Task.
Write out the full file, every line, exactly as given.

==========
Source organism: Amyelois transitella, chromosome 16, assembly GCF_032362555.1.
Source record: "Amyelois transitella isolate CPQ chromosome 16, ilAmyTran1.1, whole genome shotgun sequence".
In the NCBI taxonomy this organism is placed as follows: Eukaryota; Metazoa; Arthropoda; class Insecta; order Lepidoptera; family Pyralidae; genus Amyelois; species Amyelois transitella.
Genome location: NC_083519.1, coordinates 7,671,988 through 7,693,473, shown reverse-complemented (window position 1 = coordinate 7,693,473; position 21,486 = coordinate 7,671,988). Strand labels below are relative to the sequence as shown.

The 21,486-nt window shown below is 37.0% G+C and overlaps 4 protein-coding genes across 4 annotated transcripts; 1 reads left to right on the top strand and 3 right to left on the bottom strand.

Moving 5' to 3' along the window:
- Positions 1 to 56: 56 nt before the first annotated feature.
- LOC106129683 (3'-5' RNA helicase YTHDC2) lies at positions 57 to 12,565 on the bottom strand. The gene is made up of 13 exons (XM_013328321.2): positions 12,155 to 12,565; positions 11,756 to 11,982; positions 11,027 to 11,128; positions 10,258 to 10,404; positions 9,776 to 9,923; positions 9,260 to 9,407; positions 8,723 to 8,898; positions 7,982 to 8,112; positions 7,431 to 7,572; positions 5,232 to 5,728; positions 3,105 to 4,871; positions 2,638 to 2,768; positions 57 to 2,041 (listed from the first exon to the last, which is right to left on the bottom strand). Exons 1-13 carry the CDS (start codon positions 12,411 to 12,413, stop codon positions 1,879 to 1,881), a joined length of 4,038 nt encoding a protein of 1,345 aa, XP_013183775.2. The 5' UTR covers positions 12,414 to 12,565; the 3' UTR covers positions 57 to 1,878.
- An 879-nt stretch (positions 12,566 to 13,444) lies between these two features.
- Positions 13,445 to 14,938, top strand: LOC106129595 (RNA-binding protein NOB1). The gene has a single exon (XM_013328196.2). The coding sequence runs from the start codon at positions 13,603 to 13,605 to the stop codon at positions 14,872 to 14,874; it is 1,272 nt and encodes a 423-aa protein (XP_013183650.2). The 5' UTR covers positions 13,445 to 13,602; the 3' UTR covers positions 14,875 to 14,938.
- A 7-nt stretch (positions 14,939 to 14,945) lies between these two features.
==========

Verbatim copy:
Source organism: Amyelois transitella, chromosome 16, assembly GCF_032362555.1.
Source record: "Amyelois transitella isolate CPQ chromosome 16, ilAmyTran1.1, whole genome shotgun sequence".
In the NCBI taxonomy this organism is placed as follows: Eukaryota; Metazoa; Arthropoda; class Insecta; order Lepidoptera; family Pyralidae; genus Amyelois; species Amyelois transitella.
Genome location: NC_083519.1, coordinates 7,671,988 through 7,693,473, shown reverse-complemented (window position 1 = coordinate 7,693,473; position 21,486 = coordinate 7,671,988). Strand labels below are relative to the sequence as shown.

The 21,486-nt window shown below is 37.0% G+C and overlaps 4 protein-coding genes across 4 annotated transcripts; 1 reads left to right on the top strand and 3 right to left on the bottom strand.

Moving 5' to 3' along the window:
- Positions 1 to 56: 56 nt before the first annotated feature.
- LOC106129683 (3'-5' RNA helicase YTHDC2) lies at positions 57 to 12,565 on the bottom strand. The gene is made up of 13 exons (XM_013328321.2): positions 12,155 to 12,565; positions 11,756 to 11,982; positions 11,027 to 11,128; positions 10,258 to 10,404; positions 9,776 to 9,923; positions 9,260 to 9,407; positions 8,723 to 8,898; positions 7,982 to 8,112; positions 7,431 to 7,572; positions 5,232 to 5,728; positions 3,105 to 4,871; positions 2,638 to 2,768; positions 57 to 2,041 (listed from the first exon to the last, which is right to left on the bottom strand). Exons 1-13 carry the CDS (start codon positions 12,411 to 12,413, stop codon positions 1,879 to 1,881), a joined length of 4,038 nt encoding a protein of 1,345 aa, XP_013183775.2. The 5' UTR covers positions 12,414 to 12,565; the 3' UTR covers positions 57 to 1,878.
- An 879-nt stretch (positions 12,566 to 13,444) lies between these two features.
- Positions 13,445 to 14,938, top strand: LOC106129595 (RNA-binding protein NOB1). The gene has a single exon (XM_013328196.2). The coding sequence runs from the start codon at positions 13,603 to 13,605 to the stop codon at positions 14,872 to 14,874; it is 1,272 nt and encodes a 423-aa protein (XP_013183650.2). The 5' UTR covers positions 13,445 to 13,602; the 3' UTR covers positions 14,875 to 14,938.
- A 7-nt stretch (positions 14,939 to 14,945) lies between these two features.